There has been no shortage of concern lately about the state of local news.
In books, research, and policy briefs, a number of key questions have emerged: Are people’s vital information needs being met at a time when news media in some communities are closing and others are retrenching? What are the impacts of “news deserts,” where people have little access to trusted sources of local information, and how are such gaps manifest in urban as well as rural places? How can we really know whether journalism, the kind believed to be essential to healthy communities and democratic well-being, is broadly available to the people who need it most?
At the same time, we’ve seen experimentation in producing and funding news through digital-only startups, nonprofit initiatives, and the like. To what extent might these efforts help make up for shortfalls in news on key issues as traditional media shrink or disappear? And how does the picture look when we consider how well such news reaches equitably across different types of audiences in a given community?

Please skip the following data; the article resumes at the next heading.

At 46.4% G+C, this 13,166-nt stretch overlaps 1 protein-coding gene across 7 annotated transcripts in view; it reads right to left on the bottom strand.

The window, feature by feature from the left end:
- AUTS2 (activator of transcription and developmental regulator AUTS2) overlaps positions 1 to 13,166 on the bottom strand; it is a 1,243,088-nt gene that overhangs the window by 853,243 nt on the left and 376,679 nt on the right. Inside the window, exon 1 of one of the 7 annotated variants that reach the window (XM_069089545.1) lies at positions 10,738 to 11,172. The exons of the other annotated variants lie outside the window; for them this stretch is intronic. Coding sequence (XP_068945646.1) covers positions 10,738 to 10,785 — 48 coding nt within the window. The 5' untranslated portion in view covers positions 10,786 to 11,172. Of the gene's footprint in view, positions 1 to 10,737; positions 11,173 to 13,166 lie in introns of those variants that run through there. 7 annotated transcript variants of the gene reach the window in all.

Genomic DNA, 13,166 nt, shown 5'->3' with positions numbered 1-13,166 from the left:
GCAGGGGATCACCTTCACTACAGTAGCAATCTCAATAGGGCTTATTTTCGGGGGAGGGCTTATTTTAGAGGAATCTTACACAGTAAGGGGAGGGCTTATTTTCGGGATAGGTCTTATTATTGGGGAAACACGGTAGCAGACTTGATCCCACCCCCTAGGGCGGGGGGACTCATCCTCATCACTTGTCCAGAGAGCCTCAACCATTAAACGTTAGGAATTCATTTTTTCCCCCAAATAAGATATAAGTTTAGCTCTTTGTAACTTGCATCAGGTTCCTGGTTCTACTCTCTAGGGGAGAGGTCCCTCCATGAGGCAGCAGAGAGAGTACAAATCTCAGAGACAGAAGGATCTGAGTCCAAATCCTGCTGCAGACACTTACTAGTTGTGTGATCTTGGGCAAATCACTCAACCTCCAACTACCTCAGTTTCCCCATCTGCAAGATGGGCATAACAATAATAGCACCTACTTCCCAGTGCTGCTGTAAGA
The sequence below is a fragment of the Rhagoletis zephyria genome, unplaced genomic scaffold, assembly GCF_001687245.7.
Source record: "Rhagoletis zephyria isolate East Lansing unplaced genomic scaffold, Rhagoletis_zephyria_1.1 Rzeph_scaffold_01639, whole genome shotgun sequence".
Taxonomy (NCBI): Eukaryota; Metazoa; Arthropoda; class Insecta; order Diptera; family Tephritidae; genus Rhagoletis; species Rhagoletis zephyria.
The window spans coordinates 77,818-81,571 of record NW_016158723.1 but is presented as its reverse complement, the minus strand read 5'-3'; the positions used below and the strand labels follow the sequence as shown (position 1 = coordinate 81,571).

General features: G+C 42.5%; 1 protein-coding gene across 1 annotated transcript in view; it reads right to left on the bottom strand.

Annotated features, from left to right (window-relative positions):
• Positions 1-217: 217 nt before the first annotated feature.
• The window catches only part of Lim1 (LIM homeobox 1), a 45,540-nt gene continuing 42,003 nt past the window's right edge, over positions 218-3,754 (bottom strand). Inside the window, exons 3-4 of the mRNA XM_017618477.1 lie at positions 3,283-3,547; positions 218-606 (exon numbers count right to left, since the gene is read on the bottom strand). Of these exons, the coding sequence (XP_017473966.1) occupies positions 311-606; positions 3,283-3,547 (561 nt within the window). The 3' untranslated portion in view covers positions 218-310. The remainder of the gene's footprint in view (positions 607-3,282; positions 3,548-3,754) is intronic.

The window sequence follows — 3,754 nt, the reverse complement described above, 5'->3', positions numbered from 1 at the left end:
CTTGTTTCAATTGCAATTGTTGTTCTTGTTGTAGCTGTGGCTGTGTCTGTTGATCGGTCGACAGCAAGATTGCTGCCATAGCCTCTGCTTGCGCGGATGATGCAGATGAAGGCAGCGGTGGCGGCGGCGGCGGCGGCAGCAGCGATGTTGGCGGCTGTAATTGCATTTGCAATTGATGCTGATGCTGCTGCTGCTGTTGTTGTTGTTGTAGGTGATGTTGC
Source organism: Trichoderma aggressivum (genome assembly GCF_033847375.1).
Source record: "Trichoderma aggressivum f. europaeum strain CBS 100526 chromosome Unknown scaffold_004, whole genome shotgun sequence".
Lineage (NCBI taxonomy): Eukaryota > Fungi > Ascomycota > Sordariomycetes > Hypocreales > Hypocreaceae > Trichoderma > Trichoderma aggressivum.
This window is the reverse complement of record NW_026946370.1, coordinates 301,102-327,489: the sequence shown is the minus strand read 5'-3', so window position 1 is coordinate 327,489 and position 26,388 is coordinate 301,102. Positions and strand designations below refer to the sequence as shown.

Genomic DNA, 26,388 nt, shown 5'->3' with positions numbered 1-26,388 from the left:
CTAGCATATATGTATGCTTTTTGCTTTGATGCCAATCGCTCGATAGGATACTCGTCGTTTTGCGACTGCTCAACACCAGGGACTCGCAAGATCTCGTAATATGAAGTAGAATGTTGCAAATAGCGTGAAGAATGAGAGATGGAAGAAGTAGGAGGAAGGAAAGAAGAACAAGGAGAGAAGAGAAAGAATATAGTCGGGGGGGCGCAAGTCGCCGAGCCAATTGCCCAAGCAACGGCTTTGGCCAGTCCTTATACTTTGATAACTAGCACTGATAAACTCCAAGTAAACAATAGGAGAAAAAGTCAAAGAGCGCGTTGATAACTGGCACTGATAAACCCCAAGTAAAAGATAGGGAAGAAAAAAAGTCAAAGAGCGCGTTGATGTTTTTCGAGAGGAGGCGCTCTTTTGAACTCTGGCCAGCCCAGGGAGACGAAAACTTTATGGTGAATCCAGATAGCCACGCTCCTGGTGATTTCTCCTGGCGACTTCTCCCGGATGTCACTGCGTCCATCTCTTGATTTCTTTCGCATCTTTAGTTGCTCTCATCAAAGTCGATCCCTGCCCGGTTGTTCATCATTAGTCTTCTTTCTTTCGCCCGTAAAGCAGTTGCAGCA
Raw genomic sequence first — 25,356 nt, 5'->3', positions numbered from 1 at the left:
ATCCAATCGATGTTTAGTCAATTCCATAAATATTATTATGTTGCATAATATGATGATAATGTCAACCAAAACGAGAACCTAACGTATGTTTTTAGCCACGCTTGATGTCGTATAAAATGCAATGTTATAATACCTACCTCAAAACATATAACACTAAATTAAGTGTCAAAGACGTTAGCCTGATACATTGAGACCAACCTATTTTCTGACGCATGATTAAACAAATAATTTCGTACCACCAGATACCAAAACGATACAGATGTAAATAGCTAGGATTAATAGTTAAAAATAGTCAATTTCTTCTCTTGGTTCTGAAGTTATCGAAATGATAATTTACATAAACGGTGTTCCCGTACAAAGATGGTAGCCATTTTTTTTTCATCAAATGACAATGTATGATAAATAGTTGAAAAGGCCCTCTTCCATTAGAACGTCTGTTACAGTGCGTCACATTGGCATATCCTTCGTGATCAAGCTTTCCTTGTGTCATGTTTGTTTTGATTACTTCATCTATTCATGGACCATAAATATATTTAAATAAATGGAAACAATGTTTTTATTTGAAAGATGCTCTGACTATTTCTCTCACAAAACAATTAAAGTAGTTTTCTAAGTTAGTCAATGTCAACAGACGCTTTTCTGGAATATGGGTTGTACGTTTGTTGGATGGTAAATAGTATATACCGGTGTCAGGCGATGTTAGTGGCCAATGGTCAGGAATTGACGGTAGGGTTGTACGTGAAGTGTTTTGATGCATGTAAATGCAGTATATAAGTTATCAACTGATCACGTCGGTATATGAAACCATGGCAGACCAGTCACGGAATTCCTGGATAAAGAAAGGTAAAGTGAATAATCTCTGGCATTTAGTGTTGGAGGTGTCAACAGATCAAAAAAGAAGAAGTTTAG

We get a rather interesting answer to these questions in a new study in the Journal of Communication. The authors — Timothy Neff, Pawel Popiel, and Victor Pickard — develop what they describe as a multi-dimensional approach for evaluating local media systems (i.e., discernible media markets like Chicago, Miami, etc.), with the goal of identifying “potential gaps in news provision, especially among socioeconomically marginalized communities.”
The authors do a deep dive into the greater Philadelphia media market. As the authors note, this is a market with ample experimentation with news models in recent years, but it’s also an area with news outlets that historically chased wealthy suburban residents at the expense of urban audiences.
In the Philly market, the researchers identified 89 print, television, radio, and digital-only outlets — a mixture of “mass-oriented outlets prominent across the city and niche-oriented outlets serving specific geographic or social groups.” To keep the data analysis more manageable and relevant, however, they dropped radio, low-power TV, and smaller affiliate stations, and focused on a final grouping of 38 outlets that represented a combination of ownership types that served a variety of mass and niche audiences. They analyzed these outlets on several dimensions: e.g., the size and socioeconomics of each outlet’s audience, the level of staffing at each news organization, and the nature of the outlet’s news platform (“more recent digital-only entrants in the media system vs. older, legacy outlets that generally combine platforms such as print, broadcast, and digital”).
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